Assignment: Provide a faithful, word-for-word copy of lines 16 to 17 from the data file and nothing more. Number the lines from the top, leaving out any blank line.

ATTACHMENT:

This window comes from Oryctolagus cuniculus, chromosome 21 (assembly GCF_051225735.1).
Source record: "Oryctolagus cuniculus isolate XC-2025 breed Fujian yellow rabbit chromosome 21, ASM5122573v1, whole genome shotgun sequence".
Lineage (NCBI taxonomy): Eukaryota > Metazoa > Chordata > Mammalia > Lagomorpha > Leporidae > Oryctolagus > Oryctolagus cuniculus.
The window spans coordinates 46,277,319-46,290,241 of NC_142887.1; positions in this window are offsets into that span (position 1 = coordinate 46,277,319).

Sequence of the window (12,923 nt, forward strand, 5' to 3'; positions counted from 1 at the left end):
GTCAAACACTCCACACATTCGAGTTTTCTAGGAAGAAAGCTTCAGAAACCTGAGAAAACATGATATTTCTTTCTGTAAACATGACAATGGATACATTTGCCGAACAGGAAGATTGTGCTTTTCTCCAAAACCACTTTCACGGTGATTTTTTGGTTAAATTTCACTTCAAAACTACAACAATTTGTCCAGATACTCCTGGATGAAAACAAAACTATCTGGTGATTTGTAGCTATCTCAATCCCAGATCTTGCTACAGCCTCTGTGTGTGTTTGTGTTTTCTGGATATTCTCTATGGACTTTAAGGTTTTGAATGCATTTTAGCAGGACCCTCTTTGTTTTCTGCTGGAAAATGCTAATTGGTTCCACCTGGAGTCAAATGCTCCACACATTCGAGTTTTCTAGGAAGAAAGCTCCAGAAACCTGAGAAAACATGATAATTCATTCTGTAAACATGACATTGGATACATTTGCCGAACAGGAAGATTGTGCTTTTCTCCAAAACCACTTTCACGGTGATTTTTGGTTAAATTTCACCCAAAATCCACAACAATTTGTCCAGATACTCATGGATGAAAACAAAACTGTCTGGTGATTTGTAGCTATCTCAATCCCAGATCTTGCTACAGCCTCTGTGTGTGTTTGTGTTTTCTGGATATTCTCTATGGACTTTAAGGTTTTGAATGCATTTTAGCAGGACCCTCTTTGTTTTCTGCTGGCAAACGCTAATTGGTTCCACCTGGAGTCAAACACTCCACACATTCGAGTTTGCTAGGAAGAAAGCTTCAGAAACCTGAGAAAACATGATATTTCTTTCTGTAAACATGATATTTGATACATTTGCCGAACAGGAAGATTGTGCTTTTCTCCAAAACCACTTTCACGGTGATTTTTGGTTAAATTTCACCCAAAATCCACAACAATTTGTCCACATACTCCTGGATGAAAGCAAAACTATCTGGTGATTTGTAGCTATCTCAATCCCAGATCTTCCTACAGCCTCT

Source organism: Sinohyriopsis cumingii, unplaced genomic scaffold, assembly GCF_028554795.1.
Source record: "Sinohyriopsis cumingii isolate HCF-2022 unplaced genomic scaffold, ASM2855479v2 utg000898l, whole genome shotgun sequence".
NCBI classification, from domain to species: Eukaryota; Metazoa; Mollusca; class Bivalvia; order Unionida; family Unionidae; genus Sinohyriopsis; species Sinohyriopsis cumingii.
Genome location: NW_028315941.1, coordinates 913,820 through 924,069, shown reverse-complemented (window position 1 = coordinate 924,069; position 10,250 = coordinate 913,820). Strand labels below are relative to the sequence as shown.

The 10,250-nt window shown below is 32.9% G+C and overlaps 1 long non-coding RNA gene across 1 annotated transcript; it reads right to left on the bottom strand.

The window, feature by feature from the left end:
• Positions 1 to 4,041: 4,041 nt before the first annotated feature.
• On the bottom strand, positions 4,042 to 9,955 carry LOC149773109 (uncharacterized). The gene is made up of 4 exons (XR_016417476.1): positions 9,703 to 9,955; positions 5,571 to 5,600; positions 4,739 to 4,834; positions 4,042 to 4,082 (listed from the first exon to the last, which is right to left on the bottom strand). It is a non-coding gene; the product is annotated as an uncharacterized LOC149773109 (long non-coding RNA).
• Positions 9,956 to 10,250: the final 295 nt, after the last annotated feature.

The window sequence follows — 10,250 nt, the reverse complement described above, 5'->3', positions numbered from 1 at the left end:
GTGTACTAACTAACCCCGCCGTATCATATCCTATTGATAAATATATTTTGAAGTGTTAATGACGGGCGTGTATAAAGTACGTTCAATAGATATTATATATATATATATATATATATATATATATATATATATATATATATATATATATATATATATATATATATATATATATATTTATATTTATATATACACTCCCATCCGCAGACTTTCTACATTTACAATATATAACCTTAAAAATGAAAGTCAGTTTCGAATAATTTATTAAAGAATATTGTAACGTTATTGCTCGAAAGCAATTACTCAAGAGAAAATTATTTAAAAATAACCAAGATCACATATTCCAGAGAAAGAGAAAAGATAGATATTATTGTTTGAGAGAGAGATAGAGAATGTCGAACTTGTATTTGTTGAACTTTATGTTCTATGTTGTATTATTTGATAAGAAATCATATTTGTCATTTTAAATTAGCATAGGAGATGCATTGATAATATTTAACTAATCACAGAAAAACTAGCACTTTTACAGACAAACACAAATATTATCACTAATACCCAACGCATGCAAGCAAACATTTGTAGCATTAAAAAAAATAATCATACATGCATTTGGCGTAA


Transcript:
The window sequence follows — 10,250 nt, the reverse complement described above, 5'->3', positions numbered from 1 at the left end:
GTGTACTAACTAACCCCGCCGTATCATATCCTATTGATAAATATATTTTGAAGTGTTAATGACGGGCGTGTATAAAGTACGTTCAATAGATATTATATATATATATATATATATATATATATATATATATATATATATATATATATATATATATATATATATATATATATATATTTATATTTATATATACACTCCCATCCGCAGACTTTCTACATTTACAATATATAACCTTAAAAATGAAAGTCAGTTTCGAATAATTTATTAAAGAATATTGTAACGTTATTGCTCGAAAGCAATTACTCAAGAGAAAATTATTTAAAAATAACCAAGATCACATATTCCAGAGAAAGAGAAAAGATAGATATTATTGTTTGAGAGAGAGATAGAGAATGTCGAACTTGTATTTGTTGAACTTTATGTTCTATGTTGTATTATTTGATAAGAAATCATATTTGTCATTTTAAATTAGCATAGGAGATGCATTGATAATATTTAACTAATCACAGAAAAACTAGCACTTTTACAGACAAACACAAATATTATCACTAATACCCAACGCATGCAAGCAAACATTTGTAGCATTAAAAAAAATAATCATACATGCATTTGGCGTAA